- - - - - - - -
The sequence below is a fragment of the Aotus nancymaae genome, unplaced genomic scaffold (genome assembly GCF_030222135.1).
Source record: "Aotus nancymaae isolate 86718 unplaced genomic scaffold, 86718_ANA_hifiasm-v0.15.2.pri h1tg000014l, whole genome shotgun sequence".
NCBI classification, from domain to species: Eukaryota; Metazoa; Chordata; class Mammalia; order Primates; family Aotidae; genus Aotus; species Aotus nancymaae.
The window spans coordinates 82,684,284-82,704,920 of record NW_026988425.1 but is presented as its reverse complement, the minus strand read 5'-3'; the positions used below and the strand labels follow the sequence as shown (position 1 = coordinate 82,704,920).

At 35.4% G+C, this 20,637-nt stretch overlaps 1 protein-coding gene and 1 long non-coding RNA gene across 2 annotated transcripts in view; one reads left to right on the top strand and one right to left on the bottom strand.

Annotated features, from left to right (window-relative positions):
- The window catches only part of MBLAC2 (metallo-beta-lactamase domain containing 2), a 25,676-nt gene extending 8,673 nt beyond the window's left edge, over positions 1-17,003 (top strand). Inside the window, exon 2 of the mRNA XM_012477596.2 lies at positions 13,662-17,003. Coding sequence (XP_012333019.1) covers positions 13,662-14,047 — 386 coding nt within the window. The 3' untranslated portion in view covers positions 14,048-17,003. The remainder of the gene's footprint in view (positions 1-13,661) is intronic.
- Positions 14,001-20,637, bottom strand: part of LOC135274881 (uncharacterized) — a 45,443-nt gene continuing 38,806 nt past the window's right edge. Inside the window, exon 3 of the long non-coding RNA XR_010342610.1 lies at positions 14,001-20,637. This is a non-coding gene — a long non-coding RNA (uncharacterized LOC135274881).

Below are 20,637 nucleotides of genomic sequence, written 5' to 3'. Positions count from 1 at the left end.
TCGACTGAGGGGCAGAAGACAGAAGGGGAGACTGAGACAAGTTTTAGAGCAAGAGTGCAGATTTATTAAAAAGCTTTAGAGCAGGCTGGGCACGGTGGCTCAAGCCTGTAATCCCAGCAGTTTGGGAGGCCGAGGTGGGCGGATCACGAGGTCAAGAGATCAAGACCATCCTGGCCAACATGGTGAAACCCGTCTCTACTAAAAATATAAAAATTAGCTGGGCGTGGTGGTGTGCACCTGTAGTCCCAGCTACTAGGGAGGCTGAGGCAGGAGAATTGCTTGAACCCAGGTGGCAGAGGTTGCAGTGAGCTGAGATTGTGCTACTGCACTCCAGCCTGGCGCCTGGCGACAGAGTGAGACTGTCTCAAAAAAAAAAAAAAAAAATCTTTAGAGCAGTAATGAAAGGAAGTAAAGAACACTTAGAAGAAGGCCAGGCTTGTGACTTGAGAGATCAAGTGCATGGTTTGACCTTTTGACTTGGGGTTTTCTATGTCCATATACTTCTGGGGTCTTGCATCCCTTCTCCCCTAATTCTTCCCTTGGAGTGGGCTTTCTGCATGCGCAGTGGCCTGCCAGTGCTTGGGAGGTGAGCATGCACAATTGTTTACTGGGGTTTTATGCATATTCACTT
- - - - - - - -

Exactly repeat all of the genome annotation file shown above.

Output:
The sequence below is a fragment of the Aotus nancymaae genome, unplaced genomic scaffold (genome assembly GCF_030222135.1).
Source record: "Aotus nancymaae isolate 86718 unplaced genomic scaffold, 86718_ANA_hifiasm-v0.15.2.pri h1tg000014l, whole genome shotgun sequence".
NCBI classification, from domain to species: Eukaryota; Metazoa; Chordata; class Mammalia; order Primates; family Aotidae; genus Aotus; species Aotus nancymaae.
The window spans coordinates 82,684,284-82,704,920 of record NW_026988425.1 but is presented as its reverse complement, the minus strand read 5'-3'; the positions used below and the strand labels follow the sequence as shown (position 1 = coordinate 82,704,920).

At 35.4% G+C, this 20,637-nt stretch overlaps 1 protein-coding gene and 1 long non-coding RNA gene across 2 annotated transcripts in view; one reads left to right on the top strand and one right to left on the bottom strand.

Annotated features, from left to right (window-relative positions):
- The window catches only part of MBLAC2 (metallo-beta-lactamase domain containing 2), a 25,676-nt gene extending 8,673 nt beyond the window's left edge, over positions 1-17,003 (top strand). Inside the window, exon 2 of the mRNA XM_012477596.2 lies at positions 13,662-17,003. Coding sequence (XP_012333019.1) covers positions 13,662-14,047 — 386 coding nt within the window. The 3' untranslated portion in view covers positions 14,048-17,003. The remainder of the gene's footprint in view (positions 1-13,661) is intronic.
- Positions 14,001-20,637, bottom strand: part of LOC135274881 (uncharacterized) — a 45,443-nt gene continuing 38,806 nt past the window's right edge. Inside the window, exon 3 of the long non-coding RNA XR_010342610.1 lies at positions 14,001-20,637. This is a non-coding gene — a long non-coding RNA (uncharacterized LOC135274881).

Below are 20,637 nucleotides of genomic sequence, written 5' to 3'. Positions count from 1 at the left end.
TCGACTGAGGGGCAGAAGACAGAAGGGGAGACTGAGACAAGTTTTAGAGCAAGAGTGCAGATTTATTAAAAAGCTTTAGAGCAGGCTGGGCACGGTGGCTCAAGCCTGTAATCCCAGCAGTTTGGGAGGCCGAGGTGGGCGGATCACGAGGTCAAGAGATCAAGACCATCCTGGCCAACATGGTGAAACCCGTCTCTACTAAAAATATAAAAATTAGCTGGGCGTGGTGGTGTGCACCTGTAGTCCCAGCTACTAGGGAGGCTGAGGCAGGAGAATTGCTTGAACCCAGGTGGCAGAGGTTGCAGTGAGCTGAGATTGTGCTACTGCACTCCAGCCTGGCGCCTGGCGACAGAGTGAGACTGTCTCAAAAAAAAAAAAAAAAAATCTTTAGAGCAGTAATGAAAGGAAGTAAAGAACACTTAGAAGAAGGCCAGGCTTGTGACTTGAGAGATCAAGTGCATGGTTTGACCTTTTGACTTGGGGTTTTCTATGTCCATATACTTCTGGGGTCTTGCATCCCTTCTCCCCTAATTCTTCCCTTGGAGTGGGCTTTCTGCATGCGCAGTGGCCTGCCAGTGCTTGGGAGGTGAGCATGCACAATTGTTTACTGGGGTTTTATGCATATTCACTT